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No subsidy for 'discouraging use of Dutch tomato'

This fall, questions were asked in the Dutch Parliament when people found out that Milieu Centraal (an environmental organisation), which receives government subsidy, discouraged the use of greenhouse tomatoes from the Netherlands, and advised consumers to buy Spanish or Moroccan produce instead. 

Minister Carola Schouten answered last Friday. She doesn't deny the fact, but points out that it was due to 'data that was no longer accurate'. The calendar Milieu Centraal published with the advice has since been taken offline, Minister Schouten ensured. "The fruit and vegetable calendar has been offline since April 2020. It's very time consuming to keep the 'environmental score' of all the produce for every month up to date," can be read at the consumer advising organisation. 

Milieu Centraal differentiates fruits and vegetables based on how much they affect the environment. Products got categorised in A through to E, A being most environmentally friendly and E being most environmentally unfriendly. This was also based on seasonality. 

In winter, tomatoes from the Netherlands received categories B, C, D and E from Milieu Centraal. According to Schouten, most of the tomato types got category B, but some of them got categorised as E. That last fact raised some eyebrows this fall, especially since tomatoes from Spain and Morocco were categorised as A and B, meaning they would be less environmentally harmful. 

No subsidy
Schouten points out that Milieu Centraal did not receive subsidy for the fruit and vegetable calendar and that it is 'not up to the government to determine what advice independent organisations like Milieu Centraal give.'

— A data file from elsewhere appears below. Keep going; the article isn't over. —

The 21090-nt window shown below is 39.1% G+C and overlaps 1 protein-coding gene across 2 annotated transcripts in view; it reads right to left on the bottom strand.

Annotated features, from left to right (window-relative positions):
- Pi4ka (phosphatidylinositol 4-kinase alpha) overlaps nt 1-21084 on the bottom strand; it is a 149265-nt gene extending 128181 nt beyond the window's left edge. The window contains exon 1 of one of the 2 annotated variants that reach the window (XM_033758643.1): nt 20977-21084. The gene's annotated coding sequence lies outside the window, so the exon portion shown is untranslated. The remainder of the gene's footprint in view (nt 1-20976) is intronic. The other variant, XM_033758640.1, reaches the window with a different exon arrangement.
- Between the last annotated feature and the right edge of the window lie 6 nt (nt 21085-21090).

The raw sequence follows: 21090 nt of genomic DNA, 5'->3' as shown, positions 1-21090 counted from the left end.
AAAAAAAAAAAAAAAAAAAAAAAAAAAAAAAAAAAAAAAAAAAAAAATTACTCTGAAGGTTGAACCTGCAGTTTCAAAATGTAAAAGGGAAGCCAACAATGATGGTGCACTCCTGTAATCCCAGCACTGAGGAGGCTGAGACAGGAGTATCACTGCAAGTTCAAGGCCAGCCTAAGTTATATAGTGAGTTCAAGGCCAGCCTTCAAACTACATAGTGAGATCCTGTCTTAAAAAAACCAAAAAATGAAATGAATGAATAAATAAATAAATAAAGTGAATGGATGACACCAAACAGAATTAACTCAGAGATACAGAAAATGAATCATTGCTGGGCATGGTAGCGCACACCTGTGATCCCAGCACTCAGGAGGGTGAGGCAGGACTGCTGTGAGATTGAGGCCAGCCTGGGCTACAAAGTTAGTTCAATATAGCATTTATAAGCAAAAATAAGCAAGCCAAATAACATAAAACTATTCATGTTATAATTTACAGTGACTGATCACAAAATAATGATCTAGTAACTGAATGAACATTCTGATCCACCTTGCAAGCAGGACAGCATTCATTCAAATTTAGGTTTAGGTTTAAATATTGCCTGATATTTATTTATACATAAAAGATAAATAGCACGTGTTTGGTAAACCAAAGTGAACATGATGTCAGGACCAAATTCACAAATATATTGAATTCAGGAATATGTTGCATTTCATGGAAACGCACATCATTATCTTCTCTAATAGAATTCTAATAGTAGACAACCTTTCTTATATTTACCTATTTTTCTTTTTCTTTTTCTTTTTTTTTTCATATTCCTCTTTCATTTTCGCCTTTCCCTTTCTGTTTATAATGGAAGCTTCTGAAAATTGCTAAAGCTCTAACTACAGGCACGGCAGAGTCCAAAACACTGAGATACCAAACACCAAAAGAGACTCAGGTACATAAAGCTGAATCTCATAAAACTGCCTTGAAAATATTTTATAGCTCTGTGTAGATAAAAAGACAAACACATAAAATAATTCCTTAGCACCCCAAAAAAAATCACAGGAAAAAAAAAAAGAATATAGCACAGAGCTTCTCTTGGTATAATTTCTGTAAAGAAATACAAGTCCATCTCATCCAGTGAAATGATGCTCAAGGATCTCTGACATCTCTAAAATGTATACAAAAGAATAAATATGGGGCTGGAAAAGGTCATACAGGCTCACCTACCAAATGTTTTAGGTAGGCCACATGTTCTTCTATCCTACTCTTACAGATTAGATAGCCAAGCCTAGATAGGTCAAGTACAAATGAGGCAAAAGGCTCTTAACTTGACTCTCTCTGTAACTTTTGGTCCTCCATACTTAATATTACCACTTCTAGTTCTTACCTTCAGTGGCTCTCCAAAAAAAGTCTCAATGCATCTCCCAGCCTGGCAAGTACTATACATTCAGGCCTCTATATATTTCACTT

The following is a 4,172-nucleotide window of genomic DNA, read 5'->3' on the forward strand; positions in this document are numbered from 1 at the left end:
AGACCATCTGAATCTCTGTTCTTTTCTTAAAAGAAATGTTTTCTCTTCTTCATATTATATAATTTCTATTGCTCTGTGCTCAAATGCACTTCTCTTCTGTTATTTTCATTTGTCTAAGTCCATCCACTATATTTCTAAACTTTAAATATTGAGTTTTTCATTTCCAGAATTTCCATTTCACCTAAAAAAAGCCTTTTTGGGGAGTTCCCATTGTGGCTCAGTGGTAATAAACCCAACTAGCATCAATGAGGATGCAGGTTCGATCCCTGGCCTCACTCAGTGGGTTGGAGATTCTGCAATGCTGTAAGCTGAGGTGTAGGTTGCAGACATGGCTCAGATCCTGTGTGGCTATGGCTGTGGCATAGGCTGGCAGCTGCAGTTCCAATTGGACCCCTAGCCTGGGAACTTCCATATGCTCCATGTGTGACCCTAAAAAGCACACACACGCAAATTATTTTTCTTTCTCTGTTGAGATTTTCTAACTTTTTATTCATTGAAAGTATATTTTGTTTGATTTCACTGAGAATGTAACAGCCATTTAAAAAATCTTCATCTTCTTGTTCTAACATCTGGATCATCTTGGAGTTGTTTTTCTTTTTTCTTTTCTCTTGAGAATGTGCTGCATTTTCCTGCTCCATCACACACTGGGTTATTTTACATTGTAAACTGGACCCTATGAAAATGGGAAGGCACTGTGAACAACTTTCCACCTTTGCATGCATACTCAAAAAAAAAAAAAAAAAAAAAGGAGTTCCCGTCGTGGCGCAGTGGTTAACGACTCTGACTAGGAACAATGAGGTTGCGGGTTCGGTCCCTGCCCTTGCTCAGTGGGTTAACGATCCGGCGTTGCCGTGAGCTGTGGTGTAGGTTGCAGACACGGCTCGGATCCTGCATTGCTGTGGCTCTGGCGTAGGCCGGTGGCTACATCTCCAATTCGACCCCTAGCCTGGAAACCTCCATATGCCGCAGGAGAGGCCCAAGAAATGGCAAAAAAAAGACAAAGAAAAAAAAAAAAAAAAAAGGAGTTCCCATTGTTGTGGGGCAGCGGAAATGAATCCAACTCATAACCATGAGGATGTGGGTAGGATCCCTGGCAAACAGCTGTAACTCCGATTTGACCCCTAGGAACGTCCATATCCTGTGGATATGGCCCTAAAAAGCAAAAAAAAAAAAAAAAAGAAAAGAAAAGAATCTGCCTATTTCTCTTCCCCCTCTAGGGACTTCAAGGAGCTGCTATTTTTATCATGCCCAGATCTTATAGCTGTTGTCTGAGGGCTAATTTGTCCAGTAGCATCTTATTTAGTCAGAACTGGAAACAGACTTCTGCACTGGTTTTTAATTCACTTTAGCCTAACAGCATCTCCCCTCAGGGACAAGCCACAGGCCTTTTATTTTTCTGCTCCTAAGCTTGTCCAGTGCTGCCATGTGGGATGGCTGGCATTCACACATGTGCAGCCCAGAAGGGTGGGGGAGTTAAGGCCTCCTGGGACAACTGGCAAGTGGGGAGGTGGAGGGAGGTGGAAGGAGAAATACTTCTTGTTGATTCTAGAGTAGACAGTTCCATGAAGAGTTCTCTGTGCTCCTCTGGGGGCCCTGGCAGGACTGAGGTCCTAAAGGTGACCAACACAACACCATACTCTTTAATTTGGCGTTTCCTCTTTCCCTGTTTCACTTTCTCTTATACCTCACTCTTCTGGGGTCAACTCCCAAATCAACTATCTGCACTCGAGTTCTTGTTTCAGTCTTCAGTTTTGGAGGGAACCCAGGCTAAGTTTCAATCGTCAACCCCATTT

The MPs who asked the questions, among who Maurits von Martels (CDA) and Arne Weverling (VVD) wanted to know from Schouten whether the advice, in her opinion, wasn't diminishing to the appreciation for Dutch horticulture, 'front runner in the field of efficiency, innovation and biological pestcontrol' according to the Members of Parliament. They also wondered whether advising imported produce is in any way in line with Schouten's 'circular vision'. 

No advice, because no accurate calculation available
Schouten said she has 'a lot of appreciation' for Dutch horticulture, 'indeed, front runner in many aspects', according to her as well. The agriculture minister could not be led to making a choice or giving advice. "At this moment, there is no accurate calculation available with which a careful statement can be made about how the current production of Dutch tomatoes is comparable to the production of tomatoes in other countries."

Greenhouse cultivation vs. outdoor cultivation and import vs. local
The challenged calendar is offline over at Milieu Centraal. The consumer advisory organisation does list points based on which the choice between products can be made. For instance, greenhouse cultivation is a bigger user of energy than outdoor cultivation according to Milieu Centraal, and because of that the cultivation emits more CO2 than outdoor cultivation. There are sustainability pros as well, among which much less use of water. "Greenhouse cultivation has a lower use of water than outdoor cultivation," according to Milieu Centraal. 

The organisation also (among other things) points out that it is difficult to determine in what kind of greenhouse a product is grown. "Dutch greenhouse horticulture in 2050 wants a fully sustainable energy supply for greenhouses in the Netherlands. That's why the sector goes for energy saving, geothermal heat and combined heat and power (CHP). CHP more efficiently makes heat and electricity from gas, so less gas is needed. Thanks to CHP and geothermal heat in greenhouse horticulture, products from the CHP greenhouse have a lower impact on the environment. In the supermarket, you can't see in what kind of greenhouse the product was grown."

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